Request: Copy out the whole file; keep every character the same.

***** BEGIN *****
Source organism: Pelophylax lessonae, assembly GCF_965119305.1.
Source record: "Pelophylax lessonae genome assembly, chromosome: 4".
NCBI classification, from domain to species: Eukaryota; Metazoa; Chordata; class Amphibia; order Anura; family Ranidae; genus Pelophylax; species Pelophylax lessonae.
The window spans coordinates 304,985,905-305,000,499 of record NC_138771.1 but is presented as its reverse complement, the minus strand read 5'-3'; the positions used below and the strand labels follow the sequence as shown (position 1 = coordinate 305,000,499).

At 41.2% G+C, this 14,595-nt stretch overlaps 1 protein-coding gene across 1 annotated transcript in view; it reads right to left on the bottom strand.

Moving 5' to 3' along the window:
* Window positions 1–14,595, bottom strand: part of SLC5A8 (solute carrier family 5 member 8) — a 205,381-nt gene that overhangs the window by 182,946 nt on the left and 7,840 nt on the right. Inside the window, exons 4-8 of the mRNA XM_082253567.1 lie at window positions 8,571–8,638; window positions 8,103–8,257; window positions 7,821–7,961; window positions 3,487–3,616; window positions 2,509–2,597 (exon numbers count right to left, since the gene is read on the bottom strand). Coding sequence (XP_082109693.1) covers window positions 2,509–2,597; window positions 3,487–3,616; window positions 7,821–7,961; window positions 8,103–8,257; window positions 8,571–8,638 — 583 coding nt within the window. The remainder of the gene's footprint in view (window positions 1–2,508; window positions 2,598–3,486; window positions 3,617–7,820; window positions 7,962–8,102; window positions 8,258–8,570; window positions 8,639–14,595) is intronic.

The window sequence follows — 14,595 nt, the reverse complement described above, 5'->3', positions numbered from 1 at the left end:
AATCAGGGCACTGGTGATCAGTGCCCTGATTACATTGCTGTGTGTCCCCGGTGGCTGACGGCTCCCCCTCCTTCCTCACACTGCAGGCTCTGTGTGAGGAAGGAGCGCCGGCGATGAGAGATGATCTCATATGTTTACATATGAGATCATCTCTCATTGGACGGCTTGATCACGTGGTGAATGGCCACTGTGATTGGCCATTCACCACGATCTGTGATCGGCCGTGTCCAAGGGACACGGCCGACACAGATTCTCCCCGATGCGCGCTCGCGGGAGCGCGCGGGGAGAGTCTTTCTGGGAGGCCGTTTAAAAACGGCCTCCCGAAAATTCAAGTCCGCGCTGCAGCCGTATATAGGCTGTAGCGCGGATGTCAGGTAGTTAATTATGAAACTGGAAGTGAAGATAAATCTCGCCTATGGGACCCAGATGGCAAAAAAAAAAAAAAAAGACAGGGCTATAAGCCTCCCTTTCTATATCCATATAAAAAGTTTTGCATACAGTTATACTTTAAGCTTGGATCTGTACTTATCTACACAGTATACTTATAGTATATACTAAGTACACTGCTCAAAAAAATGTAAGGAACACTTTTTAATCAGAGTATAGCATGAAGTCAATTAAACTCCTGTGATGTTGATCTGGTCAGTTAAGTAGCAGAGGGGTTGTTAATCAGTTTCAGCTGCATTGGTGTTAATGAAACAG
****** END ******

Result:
Source organism: Pelophylax lessonae, assembly GCF_965119305.1.
Source record: "Pelophylax lessonae genome assembly, chromosome: 4".
NCBI classification, from domain to species: Eukaryota; Metazoa; Chordata; class Amphibia; order Anura; family Ranidae; genus Pelophylax; species Pelophylax lessonae.
The window spans coordinates 304,985,905-305,000,499 of record NC_138771.1 but is presented as its reverse complement, the minus strand read 5'-3'; the positions used below and the strand labels follow the sequence as shown (position 1 = coordinate 305,000,499).

At 41.2% G+C, this 14,595-nt stretch overlaps 1 protein-coding gene across 1 annotated transcript in view; it reads right to left on the bottom strand.

Moving 5' to 3' along the window:
* Window positions 1–14,595, bottom strand: part of SLC5A8 (solute carrier family 5 member 8) — a 205,381-nt gene that overhangs the window by 182,946 nt on the left and 7,840 nt on the right. Inside the window, exons 4-8 of the mRNA XM_082253567.1 lie at window positions 8,571–8,638; window positions 8,103–8,257; window positions 7,821–7,961; window positions 3,487–3,616; window positions 2,509–2,597 (exon numbers count right to left, since the gene is read on the bottom strand). Coding sequence (XP_082109693.1) covers window positions 2,509–2,597; window positions 3,487–3,616; window positions 7,821–7,961; window positions 8,103–8,257; window positions 8,571–8,638 — 583 coding nt within the window. The remainder of the gene's footprint in view (window positions 1–2,508; window positions 2,598–3,486; window positions 3,617–7,820; window positions 7,962–8,102; window positions 8,258–8,570; window positions 8,639–14,595) is intronic.

The window sequence follows — 14,595 nt, the reverse complement described above, 5'->3', positions numbered from 1 at the left end:
AATCAGGGCACTGGTGATCAGTGCCCTGATTACATTGCTGTGTGTCCCCGGTGGCTGACGGCTCCCCCTCCTTCCTCACACTGCAGGCTCTGTGTGAGGAAGGAGCGCCGGCGATGAGAGATGATCTCATATGTTTACATATGAGATCATCTCTCATTGGACGGCTTGATCACGTGGTGAATGGCCACTGTGATTGGCCATTCACCACGATCTGTGATCGGCCGTGTCCAAGGGACACGGCCGACACAGATTCTCCCCGATGCGCGCTCGCGGGAGCGCGCGGGGAGAGTCTTTCTGGGAGGCCGTTTAAAAACGGCCTCCCGAAAATTCAAGTCCGCGCTGCAGCCGTATATAGGCTGTAGCGCGGATGTCAGGTAGTTAATTATGAAACTGGAAGTGAAGATAAATCTCGCCTATGGGACCCAGATGGCAAAAAAAAAAAAAAAAGACAGGGCTATAAGCCTCCCTTTCTATATCCATATAAAAAGTTTTGCATACAGTTATACTTTAAGCTTGGATCTGTACTTATCTACACAGTATACTTATAGTATATACTAAGTACACTGCTCAAAAAAATGTAAGGAACACTTTTTAATCAGAGTATAGCATGAAGTCAATTAAACTCCTGTGATGTTGATCTGGTCAGTTAAGTAGCAGAGGGGTTGTTAATCAGTTTCAGCTGCATTGGTGTTAATGAAACAG